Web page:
“The suit asks for full back pay as well as compensation for future earnings, attorney fees, pain and suffering and punitive damages.

“According to the lawsuit, Ferrill alleges he was ordered by Compston to fire minority employees and that his refusal resulted in his termination.

“The suit also charges that the agency has a practice of dismissing or transferring older white males employed as screening managers and replacing them with younger and lesser experienced workers.

“Ferrill further claims TSA is in violation of the Americans with Disabilities Act because Compston refused to change Ferrill’s work schedule to accommodate his symptoms of chronic fatigue, dizziness and muscular pain caused by sleep apnea.”

And in another lawsuit initiated by former workers at Portland (Oregon) International Airport:

“[Workers] claim…that they were not given a fair chance at the new jobs…. The suit, filed Thursday in U.S. District Court in Portland, also claims that some former screeners were discriminated against on the basis of their gender, race and age….

“The suit asks the court to require immediate re-testing of all former screeners for the new jobs and the hiring of all who pass the required test. The suit also asks the court to certify it as a class action so it covers about 140 former airport screeners who were not hired to the federal jobs.

“Don S. Willner, the Portland attorney who filed the case, said former screeners have made similar complaints in Los Angeles, Salt Lake City, Cincinnati, Orlando, Fla., and other cities…. Federal transportation officials promised to give preference to experienced Huntleigh employees who passed the test but hired new screeners before testing the former ones, the suit says…. At least two former screeners, both military veterans, were denied preferential hiring treatment for veterans in violation of federal law, according to the suit. In addition, screeners who were women and minorities were failed by testers at a higher rate than white male screeners, the suit says…. Transportation officials also discriminated against former screeners who were older than 45, the suit asserts.

“The suit also claims that federal officials and NCS Pearson have conducted a public relations campaign to tout their new screeners as “the best of the best.” In the process, they have disparaged former screeners, making
it difficult for them to find new employment.”
The Oregonian, November 8, 2002

Jobs for the (TSA) boys

Another issue that seems to be high on the list is TSA’s questionable practice of not hiring people locally and instead using people from out of town which in turn, has led to millions of dollars of taxpayers money being spent on hotel accommodation across the country for NSCP employees hired, supposedly to conduct interviews and screen prospective TSA employees.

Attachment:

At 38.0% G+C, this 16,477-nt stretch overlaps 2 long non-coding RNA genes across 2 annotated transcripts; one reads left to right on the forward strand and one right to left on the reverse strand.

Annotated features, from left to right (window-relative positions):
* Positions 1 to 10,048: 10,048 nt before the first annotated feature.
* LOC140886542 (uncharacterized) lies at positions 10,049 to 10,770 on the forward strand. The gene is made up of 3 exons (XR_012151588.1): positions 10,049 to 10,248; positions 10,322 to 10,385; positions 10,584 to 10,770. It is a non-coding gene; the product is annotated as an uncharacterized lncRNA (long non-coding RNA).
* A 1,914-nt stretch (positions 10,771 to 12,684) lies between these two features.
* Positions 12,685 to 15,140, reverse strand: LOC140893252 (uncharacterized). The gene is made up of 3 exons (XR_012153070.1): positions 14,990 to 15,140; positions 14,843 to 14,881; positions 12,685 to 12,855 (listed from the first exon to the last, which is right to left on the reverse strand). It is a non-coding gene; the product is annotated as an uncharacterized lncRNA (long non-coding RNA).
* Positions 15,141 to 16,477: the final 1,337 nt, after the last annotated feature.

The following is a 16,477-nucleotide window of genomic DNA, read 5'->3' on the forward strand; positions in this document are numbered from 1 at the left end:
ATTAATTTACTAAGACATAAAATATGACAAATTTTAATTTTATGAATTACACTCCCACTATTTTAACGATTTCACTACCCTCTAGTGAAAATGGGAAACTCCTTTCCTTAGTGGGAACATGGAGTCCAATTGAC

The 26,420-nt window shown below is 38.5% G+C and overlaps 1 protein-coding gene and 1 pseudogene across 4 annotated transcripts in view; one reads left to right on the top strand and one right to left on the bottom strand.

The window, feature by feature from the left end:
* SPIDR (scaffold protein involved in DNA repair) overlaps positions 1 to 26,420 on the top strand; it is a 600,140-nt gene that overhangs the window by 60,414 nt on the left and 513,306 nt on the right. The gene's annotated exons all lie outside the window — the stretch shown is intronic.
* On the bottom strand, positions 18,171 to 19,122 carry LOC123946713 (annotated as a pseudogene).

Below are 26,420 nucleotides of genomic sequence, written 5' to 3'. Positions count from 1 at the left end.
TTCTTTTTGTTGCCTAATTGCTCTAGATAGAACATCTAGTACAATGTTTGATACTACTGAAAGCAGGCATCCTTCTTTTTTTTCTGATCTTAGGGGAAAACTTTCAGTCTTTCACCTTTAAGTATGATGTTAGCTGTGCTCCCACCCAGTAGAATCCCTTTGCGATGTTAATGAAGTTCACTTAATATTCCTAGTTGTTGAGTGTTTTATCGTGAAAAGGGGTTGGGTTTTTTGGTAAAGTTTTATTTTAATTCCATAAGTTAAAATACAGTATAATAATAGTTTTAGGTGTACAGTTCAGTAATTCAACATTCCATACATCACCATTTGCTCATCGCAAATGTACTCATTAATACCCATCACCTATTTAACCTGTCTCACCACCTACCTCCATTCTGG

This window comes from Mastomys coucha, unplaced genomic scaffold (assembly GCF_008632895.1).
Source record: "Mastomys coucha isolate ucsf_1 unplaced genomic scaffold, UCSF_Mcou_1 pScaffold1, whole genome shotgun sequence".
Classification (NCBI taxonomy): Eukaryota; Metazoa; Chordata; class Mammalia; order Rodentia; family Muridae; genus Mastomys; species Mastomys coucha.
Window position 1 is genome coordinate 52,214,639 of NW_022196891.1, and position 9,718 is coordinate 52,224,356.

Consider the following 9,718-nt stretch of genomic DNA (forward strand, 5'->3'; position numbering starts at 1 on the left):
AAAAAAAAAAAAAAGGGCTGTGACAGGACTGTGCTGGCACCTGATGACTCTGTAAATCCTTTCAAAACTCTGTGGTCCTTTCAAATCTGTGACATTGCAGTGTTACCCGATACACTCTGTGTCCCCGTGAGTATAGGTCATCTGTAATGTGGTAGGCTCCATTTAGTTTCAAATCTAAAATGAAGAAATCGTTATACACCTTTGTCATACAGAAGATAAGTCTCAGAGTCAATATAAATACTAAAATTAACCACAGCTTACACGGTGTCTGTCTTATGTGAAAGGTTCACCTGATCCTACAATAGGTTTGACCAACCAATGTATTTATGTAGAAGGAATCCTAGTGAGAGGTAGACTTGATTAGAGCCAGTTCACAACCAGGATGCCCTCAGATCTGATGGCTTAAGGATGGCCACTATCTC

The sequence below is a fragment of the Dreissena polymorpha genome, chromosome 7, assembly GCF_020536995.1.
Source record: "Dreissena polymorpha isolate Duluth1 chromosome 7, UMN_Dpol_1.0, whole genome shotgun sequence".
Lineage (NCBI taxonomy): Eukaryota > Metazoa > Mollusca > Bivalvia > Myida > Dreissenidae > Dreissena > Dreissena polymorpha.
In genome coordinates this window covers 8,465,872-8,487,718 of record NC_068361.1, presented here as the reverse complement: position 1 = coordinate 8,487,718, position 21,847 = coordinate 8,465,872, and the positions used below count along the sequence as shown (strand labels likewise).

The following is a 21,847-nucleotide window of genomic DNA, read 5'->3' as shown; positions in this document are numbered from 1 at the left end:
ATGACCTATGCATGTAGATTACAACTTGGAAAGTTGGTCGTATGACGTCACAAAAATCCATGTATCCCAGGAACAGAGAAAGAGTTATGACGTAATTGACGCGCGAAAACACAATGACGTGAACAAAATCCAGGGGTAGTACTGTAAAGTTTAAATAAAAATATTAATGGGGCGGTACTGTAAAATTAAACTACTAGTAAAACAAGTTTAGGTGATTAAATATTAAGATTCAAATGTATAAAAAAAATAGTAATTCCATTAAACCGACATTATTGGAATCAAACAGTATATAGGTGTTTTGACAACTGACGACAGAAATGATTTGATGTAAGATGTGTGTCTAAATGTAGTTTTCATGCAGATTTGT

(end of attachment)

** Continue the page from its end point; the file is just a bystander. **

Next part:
According to eyewitness reports I’ve read, TSA treated former screening employees not only with disdain when they complained about the abusive treatment they’ve received at the hands of NCSP testers but which led to threats of using the police or calling into question their ‘patriotism’ if they dared complain or protest.

Take the case of Telluride. In a report by KCNS TV, 20 TSA recruiters spent $375,000 of taxpayers money for the eight weeks they took to hire 61 screeners. That’s around $6000 per hire.

“The Department of Transportation now says the TSA showed a “lack of management oversight” and “weaknesses” in hiring screeners. That led to as much as $250 million tax dollars squandered due to “wasteful and abusive spending practices.”

Government investigations are now under way into the Telluride recruiting trip, and millions of dollars in other TSA expenditures to see if taxpayers got shaken down.

“Now if somewhere along the line too much money was spent, our auditing process will find it and we’ll make adjustments to get that tax money where it belongs,” Johnson said.

“Two months? That doesn’t make any sense to me,” guest Hines said. “Two months in a place like this sounds like a vacation to me.”

“The TSA says it is holding up millions of dollars in payments to subcontractors until the audits are completed. And the agency says if it got gouged by subcontractors who have already been paid, the TSA will ask the subcontractors to give the money back”

Or how about the case where 50 TSA recruiter spent millions for hotel accommodation in New York:

“The Holiday Inn at Kennedy Airport confirmed that about fifty Transportation Security Administration employees have been living there for about six months at a goverment rate of $162 a night. That translates into $1,458,000 of your money. And sources say that’s the tip of the iceberg. Since the government also paid for 200 screeners to stay at the Ramada Plaza at JFK for 5 months at $119 a night…[p]aying out $3,570,000 for the accommodations.” – Eyewitness News, NYC

That’s over $5 million dollars in hotel expenses just in NYC! Mark Hatfield, spokesperson for the TSA, said that the agency was unable to find qualified local people to hire (this in spite of the high unemployment levels in the NY area). But the TSA did manage to hire dozens of people who turned out to have criminal records. And some who were even arrested for committing crimes while on the job.

Mark Hatfield: “Yes, we’ve hired people who came up clean on a check for whatever reason that criminal record didn’t appear until later, and we terminated them.” – Eyewitness News, NYC

The law states that veterans should be given preference when it came to hiring, yet the experience of at least one veteran contradicts this:

“I am a 10-point Preference Military Vet. I applied on… day applications opened and was interviewed and tested during the first week of the process…. I personally had applied for the Supervisor position, passed the tests and then was told:

There are no more supervisor positions available…. When questioned about this statement and how it could possibly be true, my interviewer – Mr. Lee, changed his story and stated that…. You simply aren’t qualified.